Long awaited demolition of Great Torrington creamery site to commence in November
The start of the redevelopment of the old Torrington Creamery site has been announced and will commence in early November with an 8-10 month long demolition project of the existing structures. The project is being carried out by the Joint Administrators of Waterside Construction Southwest Limited and Valley Estates South West Limited (in Administration), which own the site, with the support of Farm Finance Limited, and assistance of Torridge District Council, Devon and Cornwall Police, and Devon and Somerset Fire and Rescue Service.
The move has been welcomed by the Council, Police and Fire services who have needed to divert significant resources in recent years dealing with anti-social behaviour on and around the site, which has proved difficult to secure from intruders despite the unsafe state of many of the buildings. Once demolition has been completed, the site is expected to be marketed to secure a developer to deliver a mixed use scheme of housing, retail and public open space.
The old Dairy Crest site has had a chequered history since its production facilities were closed in 1993 and while there have been a number of false starts over the years, there is renewed confidence in the latest proposals. DES Ltd have been engaged to carry out the demolition, which will be carefully planned and phased to safely address the less stable buildings and removal of contaminated materials. As a result, the first phase will involve an environmental clean after which demolition will reduce the buildings down to ground floor slab level. Phase two will involve further contamination assessments before removal of the ground floor slabs and sub structures. Emergency services and the demolition company are asking for people to keep their distance from the site during demolition to allow the works to be completed in a safe and timely manner.
Ken James - Leader of Torridge District Council said:
"I'm really glad that there are now some firm plans to begin the redevelopment of this historically important site in Great Torrington and to ultimately bring forward some much needed local housing. I know it will be very welcome by local residents and blue light services who have had to put up with significant disruption from anti-social behaviour and fly tipping over the years. This has been a real team effort to initiate the demolition and we would like to thank Chris Stevens and Steven Williams of FRP Advisory for their help and committing the necessary resources to enable the project."
Devon & Cornwall Police Inspector Ewan Seear said:
"While recognising the Dairy has played a significant role in the history and community of Torrington and Taddiport in recent decades the site has become a significant danger to the public and a hotspot for antisocial behaviour, fly tipping, arson, and damage offences. The police are pleased to now be able to work collectively and constructively with the new management for the site to assist in making the location safe and ending the antisocial behaviour that has so badly affected the local community.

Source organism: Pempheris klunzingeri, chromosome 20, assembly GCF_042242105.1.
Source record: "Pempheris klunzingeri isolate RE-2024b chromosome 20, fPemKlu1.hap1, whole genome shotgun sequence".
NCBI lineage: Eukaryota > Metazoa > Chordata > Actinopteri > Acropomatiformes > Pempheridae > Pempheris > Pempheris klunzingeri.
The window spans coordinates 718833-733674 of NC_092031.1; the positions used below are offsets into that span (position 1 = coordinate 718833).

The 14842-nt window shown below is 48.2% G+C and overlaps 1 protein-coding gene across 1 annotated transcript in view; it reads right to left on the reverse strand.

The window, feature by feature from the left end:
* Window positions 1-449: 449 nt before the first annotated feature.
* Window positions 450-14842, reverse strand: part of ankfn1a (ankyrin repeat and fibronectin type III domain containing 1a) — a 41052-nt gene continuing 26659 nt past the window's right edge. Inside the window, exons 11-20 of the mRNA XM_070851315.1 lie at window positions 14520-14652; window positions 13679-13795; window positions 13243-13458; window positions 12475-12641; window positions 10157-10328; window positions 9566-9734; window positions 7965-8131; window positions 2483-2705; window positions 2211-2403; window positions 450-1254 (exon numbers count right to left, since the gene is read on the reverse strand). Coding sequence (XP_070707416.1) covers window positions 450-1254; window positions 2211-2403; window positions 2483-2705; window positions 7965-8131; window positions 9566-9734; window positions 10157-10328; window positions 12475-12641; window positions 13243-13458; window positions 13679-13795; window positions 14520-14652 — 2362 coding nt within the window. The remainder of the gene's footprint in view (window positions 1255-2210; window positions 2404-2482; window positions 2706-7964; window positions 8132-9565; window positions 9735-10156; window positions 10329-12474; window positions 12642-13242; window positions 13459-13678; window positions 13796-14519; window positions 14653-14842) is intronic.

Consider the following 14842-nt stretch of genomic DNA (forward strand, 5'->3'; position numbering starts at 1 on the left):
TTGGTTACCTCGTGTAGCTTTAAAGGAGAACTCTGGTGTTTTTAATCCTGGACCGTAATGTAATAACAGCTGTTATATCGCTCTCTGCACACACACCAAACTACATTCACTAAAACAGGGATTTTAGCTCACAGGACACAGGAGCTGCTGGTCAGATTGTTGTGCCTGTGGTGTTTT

We would stress the buildings are a hazard to human health and would urge the public and especially parents to ensure that children do not trespass upon the buildings. The Joint Administrators, Farm Finance and DES Ltd will fully support the police in relation to any damage, aggravated trespass or antisocial behaviour that takes place during these works. The local policing team will be visiting those most immediately affected, and we will be assisting in putting together a forum for residents and those involved in this project to keep the community updated as the works progress."
Jeff Harding Barnstaple Group Commander, Devon and Somerset Fire Service said:
"Fires and other emergencies in derelict buildings are extremely challenging and dangerous. Many have suffered vandalism and decay meaning the internal walls, floors, stairs, and other structures can be incredibly unsafe. In my 29 years of service this particular derelict site is the most dangerous I have ever experienced.
Over the years we have dealt with numerous fire and rescue incidents at the creamery, many of which have placed fire personnel at significant risk, including a recent fire in which a firefighter was taken to hospital. On another occasion in May we required 19 fire appliances and around 70 fire personnel to deal with a large fire involving a considerable amount of fly tipped rubbish and old polystyrene cold storage panels. Most fires have been started deliberately and therefore put all blue light personnel that attended at unnecessary risk while also diverting important resources from elsewhere to deal with them.
I'm very encouraged by the new management teams' commitment to help prevent us being needed here, and I look forward to working closely with them and our partners to finally make this a safe place for us and the community."
03 November 2023